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Regular version of the site

Article

MPTP Mouse Model of Preclinical and Clinical Parkinson’s Disease as an Instrument for Translational Medicine

Molecular Neurobiology. 2017. P. 1-16.
Mingazov E. R., Khakimova G. R., Kozina E. A., Medvedev A. E., Buneeva O. A., Bazyan A. S., Ugrumov M.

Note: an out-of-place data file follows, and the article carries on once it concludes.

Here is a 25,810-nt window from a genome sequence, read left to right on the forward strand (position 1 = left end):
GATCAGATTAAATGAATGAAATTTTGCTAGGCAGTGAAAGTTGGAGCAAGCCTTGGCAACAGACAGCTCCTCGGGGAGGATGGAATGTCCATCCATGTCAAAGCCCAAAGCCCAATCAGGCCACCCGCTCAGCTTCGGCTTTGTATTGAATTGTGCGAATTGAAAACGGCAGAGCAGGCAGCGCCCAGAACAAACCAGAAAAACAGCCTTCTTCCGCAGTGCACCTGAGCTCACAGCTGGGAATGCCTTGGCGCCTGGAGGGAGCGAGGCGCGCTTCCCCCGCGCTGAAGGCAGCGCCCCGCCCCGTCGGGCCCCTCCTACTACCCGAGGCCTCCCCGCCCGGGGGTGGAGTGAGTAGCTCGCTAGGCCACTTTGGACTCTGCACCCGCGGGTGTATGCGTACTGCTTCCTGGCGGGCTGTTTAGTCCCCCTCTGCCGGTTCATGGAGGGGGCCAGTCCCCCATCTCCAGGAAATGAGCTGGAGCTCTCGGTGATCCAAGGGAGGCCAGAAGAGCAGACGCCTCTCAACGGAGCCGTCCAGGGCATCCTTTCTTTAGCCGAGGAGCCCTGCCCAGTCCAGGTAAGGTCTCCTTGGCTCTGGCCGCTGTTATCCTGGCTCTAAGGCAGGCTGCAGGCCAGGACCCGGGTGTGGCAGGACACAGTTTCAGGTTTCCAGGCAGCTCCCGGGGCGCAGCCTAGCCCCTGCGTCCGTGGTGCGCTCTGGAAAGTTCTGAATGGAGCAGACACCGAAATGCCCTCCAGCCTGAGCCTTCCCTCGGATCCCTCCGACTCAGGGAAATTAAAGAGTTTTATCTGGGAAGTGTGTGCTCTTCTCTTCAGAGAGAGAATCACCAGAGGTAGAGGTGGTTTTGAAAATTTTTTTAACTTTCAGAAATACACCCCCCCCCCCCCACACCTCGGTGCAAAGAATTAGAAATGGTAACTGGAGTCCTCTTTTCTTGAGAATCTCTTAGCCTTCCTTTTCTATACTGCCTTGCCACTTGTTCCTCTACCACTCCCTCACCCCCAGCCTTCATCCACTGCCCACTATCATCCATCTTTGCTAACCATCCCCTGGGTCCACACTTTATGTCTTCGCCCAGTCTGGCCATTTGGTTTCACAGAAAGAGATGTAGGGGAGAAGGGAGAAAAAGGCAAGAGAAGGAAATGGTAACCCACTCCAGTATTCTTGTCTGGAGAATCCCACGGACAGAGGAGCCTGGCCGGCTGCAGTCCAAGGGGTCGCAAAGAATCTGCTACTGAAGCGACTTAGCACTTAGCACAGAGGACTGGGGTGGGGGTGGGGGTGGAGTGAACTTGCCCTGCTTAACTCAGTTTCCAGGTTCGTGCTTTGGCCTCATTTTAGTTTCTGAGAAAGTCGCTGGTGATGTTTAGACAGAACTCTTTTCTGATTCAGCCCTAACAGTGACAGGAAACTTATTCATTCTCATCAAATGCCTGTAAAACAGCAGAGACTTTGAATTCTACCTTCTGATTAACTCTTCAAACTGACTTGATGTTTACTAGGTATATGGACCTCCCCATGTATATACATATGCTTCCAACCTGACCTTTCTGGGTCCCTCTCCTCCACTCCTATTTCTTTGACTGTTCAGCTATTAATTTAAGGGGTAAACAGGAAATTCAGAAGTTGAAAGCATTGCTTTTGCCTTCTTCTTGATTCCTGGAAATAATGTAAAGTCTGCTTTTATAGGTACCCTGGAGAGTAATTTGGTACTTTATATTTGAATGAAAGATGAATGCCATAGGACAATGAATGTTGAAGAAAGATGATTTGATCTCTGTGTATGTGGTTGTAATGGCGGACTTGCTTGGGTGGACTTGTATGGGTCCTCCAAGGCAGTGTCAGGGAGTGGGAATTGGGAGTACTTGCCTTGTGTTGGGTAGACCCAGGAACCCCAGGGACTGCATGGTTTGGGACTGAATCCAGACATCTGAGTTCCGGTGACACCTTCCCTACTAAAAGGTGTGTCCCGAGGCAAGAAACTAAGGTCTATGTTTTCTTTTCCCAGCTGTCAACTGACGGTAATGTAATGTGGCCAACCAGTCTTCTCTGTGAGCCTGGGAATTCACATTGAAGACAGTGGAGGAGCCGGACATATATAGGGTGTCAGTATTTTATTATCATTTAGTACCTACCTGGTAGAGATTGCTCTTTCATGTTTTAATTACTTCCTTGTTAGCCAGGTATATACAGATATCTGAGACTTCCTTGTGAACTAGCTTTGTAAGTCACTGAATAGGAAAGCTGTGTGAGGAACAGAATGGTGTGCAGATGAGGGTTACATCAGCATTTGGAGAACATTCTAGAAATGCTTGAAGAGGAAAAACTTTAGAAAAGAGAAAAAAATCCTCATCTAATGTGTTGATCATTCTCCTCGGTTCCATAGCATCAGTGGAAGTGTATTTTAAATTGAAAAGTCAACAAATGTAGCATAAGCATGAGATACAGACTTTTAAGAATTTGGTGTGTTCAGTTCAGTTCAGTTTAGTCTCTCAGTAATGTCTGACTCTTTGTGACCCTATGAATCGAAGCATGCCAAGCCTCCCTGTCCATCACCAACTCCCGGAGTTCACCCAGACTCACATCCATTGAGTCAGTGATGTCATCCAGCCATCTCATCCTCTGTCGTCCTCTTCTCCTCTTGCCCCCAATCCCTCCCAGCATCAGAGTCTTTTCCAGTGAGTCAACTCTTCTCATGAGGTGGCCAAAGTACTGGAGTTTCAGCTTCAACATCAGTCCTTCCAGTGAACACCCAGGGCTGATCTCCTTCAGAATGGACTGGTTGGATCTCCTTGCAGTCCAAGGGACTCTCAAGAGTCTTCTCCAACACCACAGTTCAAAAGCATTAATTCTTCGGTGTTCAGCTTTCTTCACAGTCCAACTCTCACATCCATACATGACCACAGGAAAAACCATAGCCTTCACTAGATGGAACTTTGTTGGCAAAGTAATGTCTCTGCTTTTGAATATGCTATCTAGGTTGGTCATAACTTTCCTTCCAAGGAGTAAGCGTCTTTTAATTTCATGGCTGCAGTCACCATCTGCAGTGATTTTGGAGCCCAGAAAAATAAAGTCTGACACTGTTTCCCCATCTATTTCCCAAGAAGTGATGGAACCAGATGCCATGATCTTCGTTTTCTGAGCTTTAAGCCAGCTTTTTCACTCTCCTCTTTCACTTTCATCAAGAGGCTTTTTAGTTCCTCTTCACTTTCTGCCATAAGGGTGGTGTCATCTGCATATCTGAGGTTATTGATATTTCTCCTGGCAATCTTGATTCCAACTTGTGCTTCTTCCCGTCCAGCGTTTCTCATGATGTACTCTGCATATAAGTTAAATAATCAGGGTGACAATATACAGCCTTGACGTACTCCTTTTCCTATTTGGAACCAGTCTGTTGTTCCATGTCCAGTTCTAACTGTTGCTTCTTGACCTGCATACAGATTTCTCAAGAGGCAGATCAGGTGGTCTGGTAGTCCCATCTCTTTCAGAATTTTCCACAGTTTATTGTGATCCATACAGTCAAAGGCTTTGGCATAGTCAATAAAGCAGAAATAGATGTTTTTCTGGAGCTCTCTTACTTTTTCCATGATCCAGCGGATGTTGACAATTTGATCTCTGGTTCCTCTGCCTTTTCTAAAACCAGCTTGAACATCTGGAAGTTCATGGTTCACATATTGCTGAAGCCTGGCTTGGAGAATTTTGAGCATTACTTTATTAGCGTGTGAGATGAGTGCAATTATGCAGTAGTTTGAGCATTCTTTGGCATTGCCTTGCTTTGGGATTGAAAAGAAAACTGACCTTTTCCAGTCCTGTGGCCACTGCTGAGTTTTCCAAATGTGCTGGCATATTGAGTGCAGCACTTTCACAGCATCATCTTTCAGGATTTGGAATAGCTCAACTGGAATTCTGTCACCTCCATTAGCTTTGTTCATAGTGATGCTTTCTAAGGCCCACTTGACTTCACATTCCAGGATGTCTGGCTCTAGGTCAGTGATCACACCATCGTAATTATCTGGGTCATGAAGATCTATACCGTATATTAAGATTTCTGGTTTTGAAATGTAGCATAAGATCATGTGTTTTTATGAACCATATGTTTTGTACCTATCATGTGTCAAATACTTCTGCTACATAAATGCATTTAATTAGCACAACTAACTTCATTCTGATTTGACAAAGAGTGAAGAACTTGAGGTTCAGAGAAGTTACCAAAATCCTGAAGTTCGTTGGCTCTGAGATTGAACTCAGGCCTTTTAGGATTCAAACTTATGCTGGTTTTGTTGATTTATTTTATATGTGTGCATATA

Parkinson’s disease (PD) is characterized by the appearance of motor symptoms many years after the onset of neurodegeneration, which explains low efficiency of therapy. Therefore, one of the priorities in neurology is to develop an early diagnosis and preventive treatment of PD, based on knowledge of molecular mechanisms of neurodegeneration and neuroplasticity in the nigrostriatal system. However, due to inability to diagnose PD at preclinical stage, research and development must be performed in animal models by comparing the nigrostriatal system in the models of asymptomatic and early symptomatic stages of PD. In this study, we showed that despite the progressive loss of neurons in the substantia nigra at the presymptomatic and symptomatic stage, almost no change was observed in the main functional characteristics of this brain region, including dopamine (DA) uptake and release, dopamine transporter (DAT) and vesicular monoamine transporter 2 (VMAT2) expression, and activity of MAO-A and MAO-B. In the striatum of presymptomatic mice, some parameters (DA release and uptake, MAO-A activity) remained compensatory unchanged or compensatory decreased (MAO-B gene expression and activity), while others—a reduction in DA levels in tissue and extracellular space and in VMAT2 and DAT expression—manifest the functional failure. In symptomatic mice, only a few parameters (spontaneous DA release and uptake, MAO-B gene expression and activity) remained at the same level as at presymptomatic stage, while most parameters (DA level in tissue and extracellular space, DA-stimulated release, VMAT2 and DAT contents), decreased, showing decompensation, which was enhanced by increasing MAO-A activity. Thus, this study provides a comprehensive assessment of the molecular mechanisms of neuroplasticity in 1-methyl-4-phenyl-1,2,3,6-tetrahydropyridine models of preclinical and clinical stages of PD, which could potentially serve as a powerful tool for translational medicine.